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JAR Design over Class Design

Filed Under Architecture & Design, Development, Java, OSGi |  

In early December, I spoke at SpringOne Americas and delivered a session on OSGi. Whenever I speak about application design or architecture, I always ask the audience three questions at the beginning of the session. In this session, I had about 40 or 50 folks in attendance, and here’s a rough breakdown of the hands shown after each of the questions.

  • How many spend time designing classes, both the behavior of a class and the relationships between classes? Almost everyone raised their hands.
  • How many spend time designing packages, both the behavior of a package and the relationship between packages? Only about 5 hands went up.
  • How many spend time designing JAR files, both the behavior of a JAR and the relationship between JAR files? Only about 2 or 3 hands went up.

These are common responses. Most development teams spend time designing classes, but few spend time designing JAR files. That’s unfortunate, because failing to design JAR files inhibits reusability and hinders maintenance. Even the most flexible class design is severely compromised if all classes are packaged and bundled into the same module.

When designing software systems, more effort should be devoted to designing the granularity of JAR files and managing the relationships between JAR files. When designing classes, more effort should be devoted to designing classes whose relationships span JAR files, with less effort devoted to classes whose relationships are encapsulated within a JAR file. Why? Classes whose relationships are encapsulated within a JAR file are isolated from the rest of the application, and can be more easily refactored because the ripple effect of change is constrained to the JAR file. Packages, as the intermediary logical concept, are important in helping bring greater internal design resiliency to a JAR file.

And, of course, design is a evolutionary activity involving many tasks, including a combination of modeling, coding, and testing.

Comments

8 Responses to “JAR Design over Class Design”

  1. On SOLID Principles & Modularity : Software & Technology @kirkk.com on February 25th, 2009 5:44 pm

    [...] reason for this is that more teams spend time designing class relationships than anything else. Anecdotal evidence has shown this to be true. But this is not the only reason. Another surrounds their perceived [...]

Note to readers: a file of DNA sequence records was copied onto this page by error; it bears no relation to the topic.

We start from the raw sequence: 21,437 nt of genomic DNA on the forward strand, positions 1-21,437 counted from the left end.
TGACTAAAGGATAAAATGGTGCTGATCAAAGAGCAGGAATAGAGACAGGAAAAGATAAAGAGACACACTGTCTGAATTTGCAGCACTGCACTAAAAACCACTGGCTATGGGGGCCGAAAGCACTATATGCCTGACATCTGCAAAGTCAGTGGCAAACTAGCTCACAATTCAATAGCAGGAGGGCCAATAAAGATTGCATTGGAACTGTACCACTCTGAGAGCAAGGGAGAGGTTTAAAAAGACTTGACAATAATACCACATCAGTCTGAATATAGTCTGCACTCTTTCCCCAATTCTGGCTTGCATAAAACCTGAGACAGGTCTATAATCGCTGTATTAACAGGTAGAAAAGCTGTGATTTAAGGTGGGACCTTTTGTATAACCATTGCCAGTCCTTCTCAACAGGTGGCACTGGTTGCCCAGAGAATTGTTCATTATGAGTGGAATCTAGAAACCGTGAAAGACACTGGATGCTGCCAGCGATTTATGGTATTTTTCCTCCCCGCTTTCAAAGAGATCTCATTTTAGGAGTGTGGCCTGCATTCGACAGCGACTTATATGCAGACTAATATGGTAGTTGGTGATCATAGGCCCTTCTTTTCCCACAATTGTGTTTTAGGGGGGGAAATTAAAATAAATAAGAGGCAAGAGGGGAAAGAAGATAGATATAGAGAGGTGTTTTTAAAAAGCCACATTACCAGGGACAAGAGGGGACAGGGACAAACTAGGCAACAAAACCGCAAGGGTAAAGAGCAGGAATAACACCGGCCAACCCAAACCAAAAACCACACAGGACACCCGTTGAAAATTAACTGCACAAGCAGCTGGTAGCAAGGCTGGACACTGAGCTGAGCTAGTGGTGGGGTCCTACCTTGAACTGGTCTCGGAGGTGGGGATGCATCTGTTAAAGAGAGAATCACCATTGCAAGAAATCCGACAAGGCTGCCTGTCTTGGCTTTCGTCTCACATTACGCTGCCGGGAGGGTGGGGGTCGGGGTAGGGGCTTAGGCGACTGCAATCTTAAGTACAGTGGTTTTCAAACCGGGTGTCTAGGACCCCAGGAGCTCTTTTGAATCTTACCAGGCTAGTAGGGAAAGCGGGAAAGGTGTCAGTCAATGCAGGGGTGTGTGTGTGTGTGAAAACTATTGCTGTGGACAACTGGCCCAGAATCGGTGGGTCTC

2. Software Rot - Manage those Dependencies : Software & Technology @kirkk.com on April 6th, 2009 3:47 pm

    [...] Generally speaking, cycles are always bad! But some cycles are worse than others. Cycles among classes are tolerable, assuming they don’t cause cycles among the packages or JAR files containing them (ie. the classes must be in the same package, essentially encapsulating the design). Cycles among packages may also be tolerable, assuming they don’t cause cycles among the JAR files containing them (again, packages are in the same JAR file). Most important is that we are aware of the relationships existing between the JAR files. In so many cases, we aren’t. [...]

  3. A Question on JAR Design : Software & Technology @kirkk.com on April 8th, 2009 3:00 pm

    [...] while back, I posted about Jar Design over Class Design, which summarizes the responses I’ve gotten over the years when asking developers where they [...]

  4. Modularity Patterns : Software & Technology @kirkk.com on August 5th, 2009 11:50 pm

    [...] Since most principles and patterns emphasize logical design, it’s no surprise that the majority of developers spend their time dealing ony with logical design issues. Other examples of logical design include deciding if a class should be a Singleton, determining if [...]

  5. Question on Module Design : Software & Technology @kirkk.com on October 30th, 2009 7:55 pm

    [...] Like last year, in my Agile Architecture - Technologies and Patterns session at SpringOne2GX, I asked the attendees the same three questions surrounding class, package, and module design. This year, I had roughly 80 folks attend the session, and here is the rough breakdown of the hands shown after each of the questions. [...]

  6. Chapter 6 – Realizing Reuse : Modular Architecture on December 21st, 2009 7:12 pm

    [...] design. Since most principles and patterns emphasize class design, it’s no surprise that the majority of developers spend their time dealing ony with logical design issues. Other examples of class design include deciding if a class should be a Singleton, determining if [...]

  7. Mike Nash’s Two Cents Worth » Blog Archive » Why Modularity? on April 26th, 2010 2:06 pm

    [...] corresponds as needed to the physical design, an often overlooked abstraction. Kirk’s blog post on the topic describes this issue better than I could, so I refer you [...]

  8. Why Modularity? - JGlobal Limited on October 17th, 2013 10:32 pm

    [...] corresponds as needed to the physical design, an often overlooked abstraction. Kirk’s blog post on the topic describes this issue better than I could, so I refer you [...]

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